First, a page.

If you only read one book, read this:

A Clear Blue Sky by Jonny Bairstow (Harper Collins) This local cricketing superstar talks openly about the influence his late father’s suicide on his journey from a young boy growing up in Marton-cum-Grafton who rose through the ranks at Yorkshire County Cricket Club before becoming England’s leading wicket keeper batsman and Test centurion. A talented sportsman in his youth, Jonny could have chosen careers in rugby or football with Leeds United, but cricket was always his passion


A People’s Tragedy by Orlando Figes (Vintage) This is a monumental narrative of the Russian Revolution, bristling with so many individual stories caught up in the inexorable march of the proletariat. It’s a book that compels you to visit Moscow and St Petersburg.

Blood Meridian by Cormac McCarthy (Random House). I am torn between McCarthy and another modern American author, Philip Roth but will plump for this searing account of the brutality of 19th century life caught up on the borderlands of Mexico and Texas. If you’ve seen the film No Country for Old Men you get the idea.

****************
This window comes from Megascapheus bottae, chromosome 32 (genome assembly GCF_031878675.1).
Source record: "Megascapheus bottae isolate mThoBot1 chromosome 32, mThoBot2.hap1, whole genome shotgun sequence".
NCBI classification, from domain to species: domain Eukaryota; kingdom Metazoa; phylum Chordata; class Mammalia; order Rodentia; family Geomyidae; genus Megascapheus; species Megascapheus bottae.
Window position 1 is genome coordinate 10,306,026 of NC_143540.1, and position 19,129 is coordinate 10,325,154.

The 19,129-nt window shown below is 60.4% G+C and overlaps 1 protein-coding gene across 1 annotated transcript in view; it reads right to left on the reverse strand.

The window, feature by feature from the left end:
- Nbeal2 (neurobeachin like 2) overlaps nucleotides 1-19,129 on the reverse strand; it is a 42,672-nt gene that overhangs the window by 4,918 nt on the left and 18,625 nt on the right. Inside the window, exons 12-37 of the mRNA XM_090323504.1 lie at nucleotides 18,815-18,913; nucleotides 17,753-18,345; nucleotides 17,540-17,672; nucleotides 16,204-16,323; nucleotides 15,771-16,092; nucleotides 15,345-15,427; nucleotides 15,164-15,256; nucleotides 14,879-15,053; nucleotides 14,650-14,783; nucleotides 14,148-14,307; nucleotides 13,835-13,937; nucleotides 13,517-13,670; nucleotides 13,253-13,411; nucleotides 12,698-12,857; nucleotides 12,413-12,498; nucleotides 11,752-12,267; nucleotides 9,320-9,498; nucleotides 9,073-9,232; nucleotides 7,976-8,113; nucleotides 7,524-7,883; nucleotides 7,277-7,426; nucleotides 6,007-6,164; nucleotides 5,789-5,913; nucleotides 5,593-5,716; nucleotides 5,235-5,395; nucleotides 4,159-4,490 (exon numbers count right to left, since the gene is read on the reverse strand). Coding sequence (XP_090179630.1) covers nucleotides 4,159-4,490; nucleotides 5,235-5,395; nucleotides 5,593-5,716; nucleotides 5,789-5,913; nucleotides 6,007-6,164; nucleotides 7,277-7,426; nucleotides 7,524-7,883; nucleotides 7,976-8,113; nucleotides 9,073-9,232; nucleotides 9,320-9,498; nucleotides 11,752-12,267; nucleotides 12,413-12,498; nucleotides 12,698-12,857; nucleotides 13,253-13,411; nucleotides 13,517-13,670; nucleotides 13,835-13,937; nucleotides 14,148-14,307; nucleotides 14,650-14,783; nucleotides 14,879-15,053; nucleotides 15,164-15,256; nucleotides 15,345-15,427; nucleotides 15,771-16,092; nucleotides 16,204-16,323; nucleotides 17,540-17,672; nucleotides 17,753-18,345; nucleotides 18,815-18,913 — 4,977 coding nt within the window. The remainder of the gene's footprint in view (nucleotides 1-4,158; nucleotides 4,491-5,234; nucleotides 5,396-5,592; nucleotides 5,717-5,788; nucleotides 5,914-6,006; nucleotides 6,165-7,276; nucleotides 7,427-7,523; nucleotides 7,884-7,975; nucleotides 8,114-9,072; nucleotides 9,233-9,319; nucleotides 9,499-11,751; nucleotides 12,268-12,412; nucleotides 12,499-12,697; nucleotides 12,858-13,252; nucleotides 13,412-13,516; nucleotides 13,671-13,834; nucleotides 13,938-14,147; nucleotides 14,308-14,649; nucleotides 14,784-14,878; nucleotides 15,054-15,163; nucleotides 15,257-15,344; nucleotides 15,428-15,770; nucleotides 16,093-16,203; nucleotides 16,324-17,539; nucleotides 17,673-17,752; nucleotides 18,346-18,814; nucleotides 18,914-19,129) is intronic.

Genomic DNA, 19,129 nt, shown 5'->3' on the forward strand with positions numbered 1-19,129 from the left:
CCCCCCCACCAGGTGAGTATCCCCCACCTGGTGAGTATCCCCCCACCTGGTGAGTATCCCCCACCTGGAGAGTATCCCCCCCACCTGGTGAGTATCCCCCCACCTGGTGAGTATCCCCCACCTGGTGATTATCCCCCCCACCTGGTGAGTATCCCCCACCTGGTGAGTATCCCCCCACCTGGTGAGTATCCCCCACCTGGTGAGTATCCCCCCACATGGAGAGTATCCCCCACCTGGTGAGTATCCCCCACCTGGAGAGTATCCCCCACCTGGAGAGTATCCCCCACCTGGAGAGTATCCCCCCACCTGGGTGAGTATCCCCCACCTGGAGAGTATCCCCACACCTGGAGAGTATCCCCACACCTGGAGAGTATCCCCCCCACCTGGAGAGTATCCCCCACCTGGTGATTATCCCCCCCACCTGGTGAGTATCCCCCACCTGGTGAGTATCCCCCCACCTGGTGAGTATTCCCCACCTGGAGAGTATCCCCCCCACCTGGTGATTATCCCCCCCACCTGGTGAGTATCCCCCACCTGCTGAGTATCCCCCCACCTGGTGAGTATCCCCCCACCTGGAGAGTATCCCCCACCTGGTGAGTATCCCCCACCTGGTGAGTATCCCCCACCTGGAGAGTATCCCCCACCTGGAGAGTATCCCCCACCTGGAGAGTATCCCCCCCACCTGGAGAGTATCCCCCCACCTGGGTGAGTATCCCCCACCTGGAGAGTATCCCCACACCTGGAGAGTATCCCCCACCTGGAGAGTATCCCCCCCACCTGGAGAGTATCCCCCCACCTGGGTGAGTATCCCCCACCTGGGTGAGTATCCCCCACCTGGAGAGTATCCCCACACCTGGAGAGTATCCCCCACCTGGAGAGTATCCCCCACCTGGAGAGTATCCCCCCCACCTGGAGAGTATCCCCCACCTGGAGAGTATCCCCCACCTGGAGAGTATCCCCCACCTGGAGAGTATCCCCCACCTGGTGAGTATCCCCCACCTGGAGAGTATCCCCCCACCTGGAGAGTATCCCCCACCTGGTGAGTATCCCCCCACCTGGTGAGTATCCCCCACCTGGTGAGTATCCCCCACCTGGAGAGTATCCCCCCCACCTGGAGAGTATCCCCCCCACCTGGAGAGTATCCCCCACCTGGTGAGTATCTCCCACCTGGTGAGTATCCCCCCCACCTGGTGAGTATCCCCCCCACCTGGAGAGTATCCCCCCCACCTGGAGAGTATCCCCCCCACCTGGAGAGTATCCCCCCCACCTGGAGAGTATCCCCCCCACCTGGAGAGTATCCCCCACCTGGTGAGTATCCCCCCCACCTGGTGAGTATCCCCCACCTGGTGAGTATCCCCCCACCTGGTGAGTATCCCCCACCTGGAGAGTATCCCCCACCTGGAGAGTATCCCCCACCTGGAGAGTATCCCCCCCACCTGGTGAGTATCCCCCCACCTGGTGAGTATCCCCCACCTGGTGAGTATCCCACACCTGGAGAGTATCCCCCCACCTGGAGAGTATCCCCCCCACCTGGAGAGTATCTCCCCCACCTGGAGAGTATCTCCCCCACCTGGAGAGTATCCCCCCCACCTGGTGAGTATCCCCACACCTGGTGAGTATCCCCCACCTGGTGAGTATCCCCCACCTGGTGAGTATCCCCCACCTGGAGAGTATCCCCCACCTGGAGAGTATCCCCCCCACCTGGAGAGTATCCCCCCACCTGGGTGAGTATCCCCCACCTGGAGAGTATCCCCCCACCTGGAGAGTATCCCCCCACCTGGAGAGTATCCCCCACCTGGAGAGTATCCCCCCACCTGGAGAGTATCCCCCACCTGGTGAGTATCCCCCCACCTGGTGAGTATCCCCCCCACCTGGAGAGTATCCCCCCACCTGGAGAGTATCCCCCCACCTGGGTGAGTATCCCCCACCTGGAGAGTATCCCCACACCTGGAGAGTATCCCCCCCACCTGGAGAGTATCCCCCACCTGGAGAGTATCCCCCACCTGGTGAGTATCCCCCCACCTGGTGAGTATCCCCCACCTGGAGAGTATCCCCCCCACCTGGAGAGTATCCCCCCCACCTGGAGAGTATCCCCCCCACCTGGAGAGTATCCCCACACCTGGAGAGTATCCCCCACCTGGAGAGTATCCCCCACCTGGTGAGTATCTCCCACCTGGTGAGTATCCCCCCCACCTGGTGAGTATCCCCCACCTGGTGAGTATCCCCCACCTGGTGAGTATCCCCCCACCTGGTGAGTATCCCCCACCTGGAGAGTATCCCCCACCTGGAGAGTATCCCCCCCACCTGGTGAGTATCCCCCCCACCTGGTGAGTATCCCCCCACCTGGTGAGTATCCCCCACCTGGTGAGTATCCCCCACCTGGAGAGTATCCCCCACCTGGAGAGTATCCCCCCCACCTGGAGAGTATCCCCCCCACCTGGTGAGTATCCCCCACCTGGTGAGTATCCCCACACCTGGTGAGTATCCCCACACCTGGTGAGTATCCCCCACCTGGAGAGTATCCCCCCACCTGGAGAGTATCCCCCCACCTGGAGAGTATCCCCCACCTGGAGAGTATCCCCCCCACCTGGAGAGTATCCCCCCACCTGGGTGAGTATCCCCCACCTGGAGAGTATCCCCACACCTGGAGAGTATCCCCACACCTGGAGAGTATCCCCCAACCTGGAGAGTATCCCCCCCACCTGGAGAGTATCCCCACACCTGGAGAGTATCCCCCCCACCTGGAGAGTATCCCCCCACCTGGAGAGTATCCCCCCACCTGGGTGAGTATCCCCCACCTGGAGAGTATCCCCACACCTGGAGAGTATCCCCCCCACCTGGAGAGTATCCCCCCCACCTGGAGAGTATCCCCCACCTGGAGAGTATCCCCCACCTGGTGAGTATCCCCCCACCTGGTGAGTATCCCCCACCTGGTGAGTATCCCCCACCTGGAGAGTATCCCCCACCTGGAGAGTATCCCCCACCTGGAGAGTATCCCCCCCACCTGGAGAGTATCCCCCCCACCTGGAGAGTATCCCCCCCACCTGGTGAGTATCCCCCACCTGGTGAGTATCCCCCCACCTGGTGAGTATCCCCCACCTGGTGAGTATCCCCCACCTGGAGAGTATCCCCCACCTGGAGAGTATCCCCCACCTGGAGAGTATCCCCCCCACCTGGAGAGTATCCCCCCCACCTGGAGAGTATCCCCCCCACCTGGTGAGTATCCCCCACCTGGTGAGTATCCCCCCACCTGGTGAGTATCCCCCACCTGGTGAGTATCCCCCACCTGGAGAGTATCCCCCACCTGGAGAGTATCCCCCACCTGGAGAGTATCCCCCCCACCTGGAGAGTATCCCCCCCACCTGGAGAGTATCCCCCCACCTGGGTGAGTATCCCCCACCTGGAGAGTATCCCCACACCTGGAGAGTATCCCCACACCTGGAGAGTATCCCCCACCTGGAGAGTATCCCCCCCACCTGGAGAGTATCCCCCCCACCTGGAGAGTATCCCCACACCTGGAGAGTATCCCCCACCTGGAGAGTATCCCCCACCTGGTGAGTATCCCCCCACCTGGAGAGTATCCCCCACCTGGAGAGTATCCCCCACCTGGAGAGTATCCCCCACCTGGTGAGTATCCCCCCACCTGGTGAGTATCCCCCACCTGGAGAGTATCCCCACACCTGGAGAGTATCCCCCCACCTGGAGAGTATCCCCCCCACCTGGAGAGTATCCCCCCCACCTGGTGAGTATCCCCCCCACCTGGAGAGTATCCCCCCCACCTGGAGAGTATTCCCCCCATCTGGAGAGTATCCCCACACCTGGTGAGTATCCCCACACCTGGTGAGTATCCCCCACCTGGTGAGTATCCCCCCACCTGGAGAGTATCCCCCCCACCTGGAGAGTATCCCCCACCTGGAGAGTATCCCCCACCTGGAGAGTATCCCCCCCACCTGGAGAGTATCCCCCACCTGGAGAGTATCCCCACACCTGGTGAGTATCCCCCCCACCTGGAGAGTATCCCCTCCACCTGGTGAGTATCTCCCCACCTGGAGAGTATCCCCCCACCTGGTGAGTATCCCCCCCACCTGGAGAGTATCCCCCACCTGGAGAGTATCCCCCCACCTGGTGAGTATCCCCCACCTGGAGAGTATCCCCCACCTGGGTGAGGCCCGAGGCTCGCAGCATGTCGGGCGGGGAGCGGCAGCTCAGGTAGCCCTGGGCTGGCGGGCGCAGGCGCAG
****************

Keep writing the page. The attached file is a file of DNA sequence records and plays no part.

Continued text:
21 Lessons for the 21st Century by Yuval Noah Harari (Jonathan Cape). I really enjoyed the expansive pace of this book,which acts like a bluffer’s guide to predicting the future. Packed full of assembly topics.

‘Broadsword Calling Danny Boy’: On Where Eagles Dare by Geoff Dyer (Penguin). For a more light-hearted and shorter lockdown read try this.


If you only read one book, read this:

Chris Hoy: My Autobiography (HarperCollins). Chris Hoy is my all-time favourite sportsman. My father was an international cyclist, so I was brought up loving Eddy Merckx, Fausto Coppi and the like. With Chris Hoy there is something just so likeable about him, the effortless way he beats down his opposition, and those massive thighs - his nickname in the cycling world is Quadzilla. He’s also gracious in defeat (not that that happened often) and I have always admired modesty in greatness. He interviews really well too (always had a thing for a Scottish accent) and I find him utterly motivational. I studied many biographies and autobiographies for my sports psychology diploma but this was the book that stood out for me. I have a massive signed picture of Sir Chris in my downstairs loo.